On first listen, File Underwater’s Flu’id sounds sadly like another Nine Inch Nails rip-off. Desperate to achieve the same level of dark sonic ambience, File Underwater combines slamming guitars with poorly executed programmed drumbeats. Singer Don Bodin seems to have worked hard perfecting the whine in his voice to express his pain. It’s all pretentious and mostly annoying. But if you can get passed that, it’s almost borders on being good. Almost.
Flu’id begins with the forgettable “Silent” and meanders through the next several songs. Even the promising “Malificent’s Demise” is too bogged down in everything that makes File Underwater less than compelling. With cringe-worthy lyrics like “Her victim’s rarely fight / Off without a fight / It burns like ice / She’s got a vice” this song can pretty much be disregarded. However, once “Strip” begins, Flu’id picks up a bit. Instead of attempting to be what they are not, File Underwater plays this song pretty straightforward, not relying on uninspired and obnoxious sounds. It’s not a great song, but it is, at least, less annoying than the ones that came before it.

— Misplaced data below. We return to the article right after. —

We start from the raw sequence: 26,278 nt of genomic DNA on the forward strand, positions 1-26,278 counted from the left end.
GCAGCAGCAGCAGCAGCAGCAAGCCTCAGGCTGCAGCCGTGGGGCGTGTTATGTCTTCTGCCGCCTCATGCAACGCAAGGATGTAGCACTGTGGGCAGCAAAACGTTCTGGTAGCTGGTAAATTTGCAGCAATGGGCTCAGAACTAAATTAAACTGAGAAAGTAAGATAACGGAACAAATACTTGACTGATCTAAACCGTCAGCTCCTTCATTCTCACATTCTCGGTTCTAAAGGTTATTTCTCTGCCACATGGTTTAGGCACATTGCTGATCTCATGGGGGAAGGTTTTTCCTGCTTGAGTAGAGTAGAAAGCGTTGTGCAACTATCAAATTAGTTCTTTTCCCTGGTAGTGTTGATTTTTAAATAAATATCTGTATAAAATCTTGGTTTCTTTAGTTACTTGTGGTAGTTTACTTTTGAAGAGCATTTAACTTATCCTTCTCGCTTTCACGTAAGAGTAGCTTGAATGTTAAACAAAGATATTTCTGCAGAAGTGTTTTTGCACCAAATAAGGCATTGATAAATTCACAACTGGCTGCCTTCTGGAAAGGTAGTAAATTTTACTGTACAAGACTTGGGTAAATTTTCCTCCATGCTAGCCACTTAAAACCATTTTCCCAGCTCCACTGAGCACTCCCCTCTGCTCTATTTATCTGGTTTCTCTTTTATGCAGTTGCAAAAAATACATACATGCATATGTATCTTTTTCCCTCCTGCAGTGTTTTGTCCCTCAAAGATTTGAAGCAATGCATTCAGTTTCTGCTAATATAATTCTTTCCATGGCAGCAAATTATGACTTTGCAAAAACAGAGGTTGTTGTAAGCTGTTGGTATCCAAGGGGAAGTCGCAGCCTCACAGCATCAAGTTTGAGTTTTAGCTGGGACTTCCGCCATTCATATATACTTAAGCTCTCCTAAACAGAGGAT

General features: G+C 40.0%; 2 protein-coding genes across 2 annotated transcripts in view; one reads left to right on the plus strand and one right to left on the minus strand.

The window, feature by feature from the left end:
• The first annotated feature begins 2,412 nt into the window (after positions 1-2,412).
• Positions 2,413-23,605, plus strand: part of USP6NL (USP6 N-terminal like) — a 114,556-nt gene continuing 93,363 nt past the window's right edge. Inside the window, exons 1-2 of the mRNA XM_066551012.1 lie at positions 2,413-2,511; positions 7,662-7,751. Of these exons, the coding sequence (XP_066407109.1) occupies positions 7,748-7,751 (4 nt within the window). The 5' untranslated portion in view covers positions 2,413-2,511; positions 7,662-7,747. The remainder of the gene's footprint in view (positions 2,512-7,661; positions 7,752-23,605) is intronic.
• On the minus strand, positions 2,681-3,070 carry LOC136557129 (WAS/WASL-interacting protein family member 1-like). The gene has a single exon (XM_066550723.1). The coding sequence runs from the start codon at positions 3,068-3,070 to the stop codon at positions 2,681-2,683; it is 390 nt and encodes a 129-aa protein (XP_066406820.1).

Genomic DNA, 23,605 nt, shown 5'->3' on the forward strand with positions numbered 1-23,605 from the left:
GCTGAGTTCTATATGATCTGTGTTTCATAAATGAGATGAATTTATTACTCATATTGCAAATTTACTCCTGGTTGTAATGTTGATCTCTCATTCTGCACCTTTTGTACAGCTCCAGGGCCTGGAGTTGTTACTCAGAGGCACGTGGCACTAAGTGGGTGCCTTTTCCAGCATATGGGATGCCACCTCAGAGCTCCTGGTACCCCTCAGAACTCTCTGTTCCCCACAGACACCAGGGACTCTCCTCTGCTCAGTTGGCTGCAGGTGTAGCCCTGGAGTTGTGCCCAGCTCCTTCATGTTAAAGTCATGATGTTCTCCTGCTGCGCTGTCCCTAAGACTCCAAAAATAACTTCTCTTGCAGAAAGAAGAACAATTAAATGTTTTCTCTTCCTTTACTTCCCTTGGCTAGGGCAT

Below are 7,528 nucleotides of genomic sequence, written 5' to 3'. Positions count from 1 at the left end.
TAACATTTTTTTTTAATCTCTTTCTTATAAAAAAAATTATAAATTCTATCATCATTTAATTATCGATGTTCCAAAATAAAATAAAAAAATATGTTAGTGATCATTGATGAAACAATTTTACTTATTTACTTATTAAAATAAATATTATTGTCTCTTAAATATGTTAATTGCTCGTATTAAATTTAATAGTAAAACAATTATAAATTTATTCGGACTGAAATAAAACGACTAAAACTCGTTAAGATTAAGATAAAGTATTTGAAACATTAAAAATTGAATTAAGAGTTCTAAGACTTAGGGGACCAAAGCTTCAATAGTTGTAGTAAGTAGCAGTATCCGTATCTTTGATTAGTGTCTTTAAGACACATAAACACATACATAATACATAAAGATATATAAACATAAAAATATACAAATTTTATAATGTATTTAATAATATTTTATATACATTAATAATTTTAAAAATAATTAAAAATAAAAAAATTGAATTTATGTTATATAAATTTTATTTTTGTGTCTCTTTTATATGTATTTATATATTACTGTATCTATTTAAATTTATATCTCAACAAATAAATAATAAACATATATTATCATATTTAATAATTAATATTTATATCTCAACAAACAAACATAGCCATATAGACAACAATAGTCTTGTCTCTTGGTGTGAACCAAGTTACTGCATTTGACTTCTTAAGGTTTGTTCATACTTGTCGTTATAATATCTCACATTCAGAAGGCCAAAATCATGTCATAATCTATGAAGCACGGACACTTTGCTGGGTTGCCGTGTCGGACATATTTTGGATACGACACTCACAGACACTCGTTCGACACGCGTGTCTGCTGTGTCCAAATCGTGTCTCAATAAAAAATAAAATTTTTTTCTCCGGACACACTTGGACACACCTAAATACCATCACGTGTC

The rest of Flu’id is pretty mixed, both musically and lyrically. Depending too much on cliched goth standards, Dobin’s lyrics are darkly trite and dull. Still, they compliment the music pretty well, which is likewise trite and dull, so it actually works out to be a pretty good combination. Unfortunately, any song that shows any sort of promise musically is quite often ruined once the words are taken into account, such as the intriguing, world-beat inspired “Acropolis” that features lines like “You’ll awake from this pain / Come back to me again.”
File Underwater could have been worse, though, and the fact that they’re not is something to be grateful for. Almost completely devoid of anything that sounds inspired or original, Flu’id mostly exists, offering nothing new. It’s impossible to hate because there’s not anything striking enough to dislike, but at the same time, it’s impossible to actually like it, either. It has nothing to share with anyone, and is fortunately completely forgettable.
// Sound Affects
"The man whose songs were recorded by Johnny Cash, Alan Jackson, Ricky Skaggs, David Allan Coe, The Highwaymen, and countless others succumbs to time’s cruel cue that the only token of permanence we have to offer are the effects of shared moments and memories.READ the article